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PM decries copyright theft

A row of karaoke CDs sit on a sales rack in Phnom Penh’s Kandal market earlier this month
A row of karaoke CDs sit on a sales rack in Phnom Penh’s Kandal market earlier this month. Hong Menea

PM decries copyright theft

Prime Minister Hun Sen yesterday called on government bodies, local authorities, international organisations and the private sector to dial back Cambodia’s widespread theft of copyrighted works, like film and music, and encouraged the creation of more original, home-grown cultural works.

Copying other countries’ cultural output – whether by copying and selling pirated DVDs or re-recording foreign music with Khmer lyrics – is commonplace in Cambodia, but the Ministry of Culture has said the Kingdom needs to stamp out such practices in the next year in order to become fully compliant with the World Trade Organization and join the ASEAN economic community in 2015.

“We have to reduce and totally avoid copying the artistic works of foreigners,” Hun Sen said in a speech marking the 16th annual National Culture Day in Phnom Penh.

“Please also be reminded that copying the intellectual property of others is an intellectual crime, and damages our nation’s reputation, since our nickname is ‘Cambodia: the Kingdom of Culture’ and ‘Cambodia: the Kingdom of Wonder’. Therefore, the Ministry of Culture and Fine Arts has to take serious measures to enhance the national pride and prestige [of Cambodian works].”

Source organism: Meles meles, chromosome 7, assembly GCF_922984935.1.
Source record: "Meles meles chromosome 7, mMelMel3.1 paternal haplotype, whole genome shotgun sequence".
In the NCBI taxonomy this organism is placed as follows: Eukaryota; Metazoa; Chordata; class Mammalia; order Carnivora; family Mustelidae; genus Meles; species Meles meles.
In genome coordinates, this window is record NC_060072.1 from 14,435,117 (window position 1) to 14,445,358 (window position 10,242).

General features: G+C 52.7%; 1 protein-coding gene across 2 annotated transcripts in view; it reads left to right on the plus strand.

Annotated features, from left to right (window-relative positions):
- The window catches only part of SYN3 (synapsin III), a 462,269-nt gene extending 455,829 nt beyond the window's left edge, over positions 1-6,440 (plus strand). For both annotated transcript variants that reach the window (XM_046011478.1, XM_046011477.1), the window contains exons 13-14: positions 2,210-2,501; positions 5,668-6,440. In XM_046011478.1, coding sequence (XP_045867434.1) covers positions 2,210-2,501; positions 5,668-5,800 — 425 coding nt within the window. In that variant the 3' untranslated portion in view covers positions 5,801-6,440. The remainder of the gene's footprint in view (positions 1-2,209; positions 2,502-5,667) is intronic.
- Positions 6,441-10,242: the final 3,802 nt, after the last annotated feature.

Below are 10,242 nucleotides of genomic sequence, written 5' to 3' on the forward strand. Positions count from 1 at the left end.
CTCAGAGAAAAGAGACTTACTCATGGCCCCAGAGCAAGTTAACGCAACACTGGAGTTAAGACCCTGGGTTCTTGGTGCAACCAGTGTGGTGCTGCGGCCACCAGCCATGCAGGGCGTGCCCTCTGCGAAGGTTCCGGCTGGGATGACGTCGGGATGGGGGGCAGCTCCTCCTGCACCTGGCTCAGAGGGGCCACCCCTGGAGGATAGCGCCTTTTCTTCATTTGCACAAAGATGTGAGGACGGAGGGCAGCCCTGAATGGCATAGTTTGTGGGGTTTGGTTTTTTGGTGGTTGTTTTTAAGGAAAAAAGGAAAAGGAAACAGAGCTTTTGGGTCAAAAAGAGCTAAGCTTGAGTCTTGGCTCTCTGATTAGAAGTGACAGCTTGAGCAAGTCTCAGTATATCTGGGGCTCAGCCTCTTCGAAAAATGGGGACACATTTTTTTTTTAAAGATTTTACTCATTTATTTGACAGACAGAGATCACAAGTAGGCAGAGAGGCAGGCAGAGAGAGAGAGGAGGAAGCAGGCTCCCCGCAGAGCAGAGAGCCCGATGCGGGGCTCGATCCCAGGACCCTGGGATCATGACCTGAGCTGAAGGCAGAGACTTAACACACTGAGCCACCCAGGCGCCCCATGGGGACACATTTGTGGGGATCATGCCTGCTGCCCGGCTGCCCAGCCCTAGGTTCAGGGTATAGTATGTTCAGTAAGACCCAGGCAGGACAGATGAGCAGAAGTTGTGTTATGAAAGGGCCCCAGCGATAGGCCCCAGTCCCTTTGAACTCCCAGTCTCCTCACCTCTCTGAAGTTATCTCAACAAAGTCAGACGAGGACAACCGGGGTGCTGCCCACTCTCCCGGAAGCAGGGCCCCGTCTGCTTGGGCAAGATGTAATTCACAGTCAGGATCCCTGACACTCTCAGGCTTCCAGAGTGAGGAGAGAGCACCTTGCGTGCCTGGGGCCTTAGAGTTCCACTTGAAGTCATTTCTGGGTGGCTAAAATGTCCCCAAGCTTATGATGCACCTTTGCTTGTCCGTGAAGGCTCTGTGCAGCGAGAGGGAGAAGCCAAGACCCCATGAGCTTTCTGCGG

Measures to curb copyright infringement, Hun Sen continued, should be balanced with measures to encourage local artists. “Therefore, the ministry has to create and provide training courses and retraining courses at the central and municipal-provincial levels, especially in provinces with [cultural] potential,” he said.

Dek Dary, a brand manager at the entertainment company Sabay Digital, said yesterday that education would be a big step in encouraging original Cambodian artists.

“I think educating the people about the values of being original and encourage people in this industry to take pride of creating and producing something new,” she said in an email.

Dary has helped organise competitions promoting original music, but said there is a shortage of formally trained composers, and that originality matters less to listeners than a song’s catchiness.

“They support any songs that are good to the ears,” she said in an email, adding that production companies “are actually racing” to be the first to copy songs.

However, she continued, marketing original works is easy, as Cambodians “in general are very supportive to see Cambodian songs succeed”.

“But what’s more important, at the end of the day, the success will still depend on how good the composing is [and] how relevant is the lyrics to the audience’s lifestyles (that lyrics that are not translations, but words that communicates real Cambodian feelings),” she added.

Sin Chan Saya, director of the Cinema and Cultural Diffusion Department at the Ministry of Culture, said Cambodia has a “bad image” for copyright infringement, and Cambodia “will no longer be able to escape international pressure in 2015”.

ADDITIONAL REPORTING BY STUART WHITE

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